Cass County Democrat Missourian

Disorder left her with limited vision. But Cass teen an award-winning photographer

An avid nature photographer, Holly Hazelrigg enjoys photographing natural phenomena, such as rainbows and lighting.
An avid nature photographer, Holly Hazelrigg enjoys photographing natural phenomena, such as rainbows and lighting.

In late July, Holly Hazelrigg’s parents picked her up from summer camp. On the way home, they surprised her with a stop at the Cass County Fair Youth Photography Show.

But that wasn’t the real surprise awaiting this aspiring photographer from Peculiar.

Unknown to the teen, her parents, Susan and Ron Hazelrigg, had entered one of her photos in the fair’s photography contest while she was at camp.

As Hazelrigg, 17, made her way through the exhibit, she discovered the photograph — with a first-place ribbon attached.

“I was in total shock when I saw my photograph had won, especially since I didn’t even know it was entered,” she said. “It took me a few seconds to realize it was my photograph.”

Holly faces an obstacle that might seem daunting, if not prohibitive, to a visual artist. She has aniridia. This incurable eye disorder results in numerous ocular complications, including severely compromised vision and intense light sensitivity.

The teen, born in Russia and adopted at 3, was not diagnosed with the condition until she came to the United States with her new family.

“We didn’t know what Holly’s diagnosis was, until we brought her home from Russia and had her seen by an ophthalmologist,” her mother said. “We, of course, had wrongly assumed it was something that could be corrected.”

Though the fair contest was a first for Holly, photography has been her passion for more than a year. From the outset of this artistic journey, her iPhone camera has been her instrument of creation. Inspired by the device’s innovative options, Hazelrigg is continually exploring its technology.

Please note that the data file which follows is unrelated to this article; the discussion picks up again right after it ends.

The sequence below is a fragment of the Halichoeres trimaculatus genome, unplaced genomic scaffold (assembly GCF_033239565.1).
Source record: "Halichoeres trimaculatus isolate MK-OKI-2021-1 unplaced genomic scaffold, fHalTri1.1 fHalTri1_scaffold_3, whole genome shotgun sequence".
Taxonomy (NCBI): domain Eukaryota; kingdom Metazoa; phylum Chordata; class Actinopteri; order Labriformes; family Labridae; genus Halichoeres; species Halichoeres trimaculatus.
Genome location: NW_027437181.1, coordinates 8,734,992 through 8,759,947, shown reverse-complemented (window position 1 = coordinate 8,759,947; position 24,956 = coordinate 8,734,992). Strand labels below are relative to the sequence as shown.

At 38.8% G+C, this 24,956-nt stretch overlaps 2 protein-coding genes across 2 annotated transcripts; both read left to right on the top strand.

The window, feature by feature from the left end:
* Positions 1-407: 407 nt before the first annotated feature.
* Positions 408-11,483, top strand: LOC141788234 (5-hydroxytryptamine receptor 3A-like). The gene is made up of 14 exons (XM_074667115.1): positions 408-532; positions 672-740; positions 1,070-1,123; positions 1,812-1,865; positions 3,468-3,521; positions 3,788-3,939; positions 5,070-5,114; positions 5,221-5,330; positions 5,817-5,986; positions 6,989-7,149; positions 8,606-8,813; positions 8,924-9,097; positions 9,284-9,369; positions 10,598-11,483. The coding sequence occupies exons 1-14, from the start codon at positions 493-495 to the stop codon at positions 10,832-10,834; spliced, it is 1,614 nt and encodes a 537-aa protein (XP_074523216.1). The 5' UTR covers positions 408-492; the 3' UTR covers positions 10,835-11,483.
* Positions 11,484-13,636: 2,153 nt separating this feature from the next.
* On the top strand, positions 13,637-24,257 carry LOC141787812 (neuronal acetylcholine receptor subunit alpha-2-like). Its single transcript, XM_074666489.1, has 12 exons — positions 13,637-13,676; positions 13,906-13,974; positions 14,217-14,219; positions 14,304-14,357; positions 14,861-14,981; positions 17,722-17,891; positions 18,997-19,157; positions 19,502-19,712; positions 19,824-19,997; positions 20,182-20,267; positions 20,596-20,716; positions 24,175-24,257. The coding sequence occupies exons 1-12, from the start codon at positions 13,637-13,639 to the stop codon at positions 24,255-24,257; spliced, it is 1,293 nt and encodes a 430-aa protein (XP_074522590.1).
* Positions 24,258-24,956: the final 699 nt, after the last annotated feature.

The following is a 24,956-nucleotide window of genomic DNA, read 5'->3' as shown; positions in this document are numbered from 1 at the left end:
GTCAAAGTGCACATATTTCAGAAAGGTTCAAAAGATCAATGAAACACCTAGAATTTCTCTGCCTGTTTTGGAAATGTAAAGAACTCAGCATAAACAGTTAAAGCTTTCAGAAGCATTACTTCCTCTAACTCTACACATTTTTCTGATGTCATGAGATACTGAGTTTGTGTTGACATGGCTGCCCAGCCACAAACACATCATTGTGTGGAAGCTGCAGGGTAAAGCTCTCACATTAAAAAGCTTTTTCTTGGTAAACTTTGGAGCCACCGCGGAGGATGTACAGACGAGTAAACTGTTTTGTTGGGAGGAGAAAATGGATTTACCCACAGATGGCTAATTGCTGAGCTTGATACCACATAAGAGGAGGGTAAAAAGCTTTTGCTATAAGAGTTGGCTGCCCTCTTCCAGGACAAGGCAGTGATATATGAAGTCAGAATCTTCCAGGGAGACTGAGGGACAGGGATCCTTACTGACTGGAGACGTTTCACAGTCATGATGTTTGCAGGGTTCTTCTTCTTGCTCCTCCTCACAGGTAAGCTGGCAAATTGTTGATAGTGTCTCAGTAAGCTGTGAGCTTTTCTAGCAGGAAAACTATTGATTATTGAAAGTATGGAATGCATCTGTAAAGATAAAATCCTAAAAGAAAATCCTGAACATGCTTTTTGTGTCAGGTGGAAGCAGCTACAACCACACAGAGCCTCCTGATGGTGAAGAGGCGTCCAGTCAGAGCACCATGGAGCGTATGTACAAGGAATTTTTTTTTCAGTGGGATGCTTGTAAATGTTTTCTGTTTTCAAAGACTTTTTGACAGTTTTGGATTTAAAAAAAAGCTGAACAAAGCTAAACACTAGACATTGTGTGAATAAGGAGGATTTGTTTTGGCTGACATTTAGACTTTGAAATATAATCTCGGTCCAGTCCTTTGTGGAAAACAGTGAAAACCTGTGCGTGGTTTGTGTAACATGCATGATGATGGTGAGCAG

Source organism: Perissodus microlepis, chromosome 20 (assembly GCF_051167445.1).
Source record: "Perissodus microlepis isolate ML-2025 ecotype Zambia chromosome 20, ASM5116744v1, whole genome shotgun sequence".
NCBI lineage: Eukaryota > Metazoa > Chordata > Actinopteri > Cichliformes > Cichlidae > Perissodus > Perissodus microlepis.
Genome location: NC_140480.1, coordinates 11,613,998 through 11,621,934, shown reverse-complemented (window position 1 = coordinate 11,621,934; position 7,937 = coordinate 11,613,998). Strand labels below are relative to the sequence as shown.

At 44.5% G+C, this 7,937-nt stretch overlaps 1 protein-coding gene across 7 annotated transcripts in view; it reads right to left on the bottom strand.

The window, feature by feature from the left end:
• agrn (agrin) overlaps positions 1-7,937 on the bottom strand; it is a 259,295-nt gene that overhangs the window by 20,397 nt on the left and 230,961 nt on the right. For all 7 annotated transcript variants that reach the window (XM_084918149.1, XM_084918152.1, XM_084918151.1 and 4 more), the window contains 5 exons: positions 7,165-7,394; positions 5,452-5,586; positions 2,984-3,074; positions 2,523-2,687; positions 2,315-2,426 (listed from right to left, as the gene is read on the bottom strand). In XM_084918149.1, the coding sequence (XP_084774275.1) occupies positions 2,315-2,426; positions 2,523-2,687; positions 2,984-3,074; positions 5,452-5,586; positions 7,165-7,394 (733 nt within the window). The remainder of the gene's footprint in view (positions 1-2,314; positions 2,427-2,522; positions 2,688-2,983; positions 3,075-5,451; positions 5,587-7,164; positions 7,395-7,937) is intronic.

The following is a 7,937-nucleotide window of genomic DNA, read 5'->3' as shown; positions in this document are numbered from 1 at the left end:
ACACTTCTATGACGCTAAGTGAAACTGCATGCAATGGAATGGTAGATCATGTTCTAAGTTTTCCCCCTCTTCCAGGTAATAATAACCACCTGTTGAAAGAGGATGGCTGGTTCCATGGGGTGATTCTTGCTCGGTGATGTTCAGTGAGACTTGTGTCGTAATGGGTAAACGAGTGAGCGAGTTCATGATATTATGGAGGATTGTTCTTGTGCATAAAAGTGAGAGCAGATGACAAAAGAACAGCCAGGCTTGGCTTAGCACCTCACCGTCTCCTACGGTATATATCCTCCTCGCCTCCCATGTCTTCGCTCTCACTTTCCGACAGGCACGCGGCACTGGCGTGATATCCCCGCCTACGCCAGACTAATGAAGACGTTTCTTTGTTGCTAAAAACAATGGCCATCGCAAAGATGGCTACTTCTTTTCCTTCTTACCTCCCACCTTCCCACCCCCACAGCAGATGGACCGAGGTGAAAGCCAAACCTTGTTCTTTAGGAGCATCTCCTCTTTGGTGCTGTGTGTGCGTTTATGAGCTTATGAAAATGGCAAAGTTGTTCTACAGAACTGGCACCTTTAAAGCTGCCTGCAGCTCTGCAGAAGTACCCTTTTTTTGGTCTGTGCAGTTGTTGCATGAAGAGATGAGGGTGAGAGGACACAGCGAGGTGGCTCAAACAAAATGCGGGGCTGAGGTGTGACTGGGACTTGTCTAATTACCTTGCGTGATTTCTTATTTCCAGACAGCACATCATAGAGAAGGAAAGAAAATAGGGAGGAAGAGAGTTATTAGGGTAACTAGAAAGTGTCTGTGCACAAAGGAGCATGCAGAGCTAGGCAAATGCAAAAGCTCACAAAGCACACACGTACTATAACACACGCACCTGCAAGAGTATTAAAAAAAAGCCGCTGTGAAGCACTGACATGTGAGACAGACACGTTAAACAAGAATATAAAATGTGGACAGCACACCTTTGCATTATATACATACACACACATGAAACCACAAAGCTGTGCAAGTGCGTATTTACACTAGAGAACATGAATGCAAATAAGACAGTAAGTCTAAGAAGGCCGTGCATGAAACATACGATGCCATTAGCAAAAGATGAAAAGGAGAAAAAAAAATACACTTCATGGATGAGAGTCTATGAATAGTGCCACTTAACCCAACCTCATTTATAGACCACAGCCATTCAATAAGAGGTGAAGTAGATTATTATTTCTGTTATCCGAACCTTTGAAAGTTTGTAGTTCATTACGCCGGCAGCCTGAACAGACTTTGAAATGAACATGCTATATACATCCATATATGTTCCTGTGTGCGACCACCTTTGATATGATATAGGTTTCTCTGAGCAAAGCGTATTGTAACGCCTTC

“I’m always trying new techniques and new things with the camera to grow in my work,” she said.

Though aniridia has limited her sight, Holly does not let it impede her creative expression. Rather, her work is sourced from a deeper internal place. The concepts for her images originate in her imagination and this guides her artistic choices. Innovative in style and technique, she expands the boundaries of her exploration in order to convey her ideas.

In other words, Holly has transformed what could be a limitation into personal and creative strengths.

“It’s different because I have low vision and I have to use my imagination,” she said. “I think of the ideas and plan the photos ahead of time.”

During the past year, Holly’s mother has watched her daughter persevere to achieve her goals and follow her joy.

“Holly has had a lot of challenges ..... She’s also very sensitive to light, having been born without irises in her eyes. She’s also really shy,” Susan Hazelrigg said. “One of the most inspiring things about Holly is how she rises to overcome each and every challenge presented to her.”

One of those challenges is selecting her subjects.

Holly is most inspired by nature, in particular phenomena like rainbows and lightning.

“We don’t have a real grasp of what Holly sees, but from the time she was very young, she’s been able to pick out a rainbow before anyone else sees it,” her mother said.

This fall, Holly will take her first photography class as a junior at Ray-Pec High School. Looking to the future, her plans are to pursue a photography career. Holly is also a member of the choir and loves to draw.

“Our lives are brightened by Holly’s smile and happiness,” said her father, Ron Hazelrigg. “We want her to be successful, so we’re excited and joyful right along with her.”

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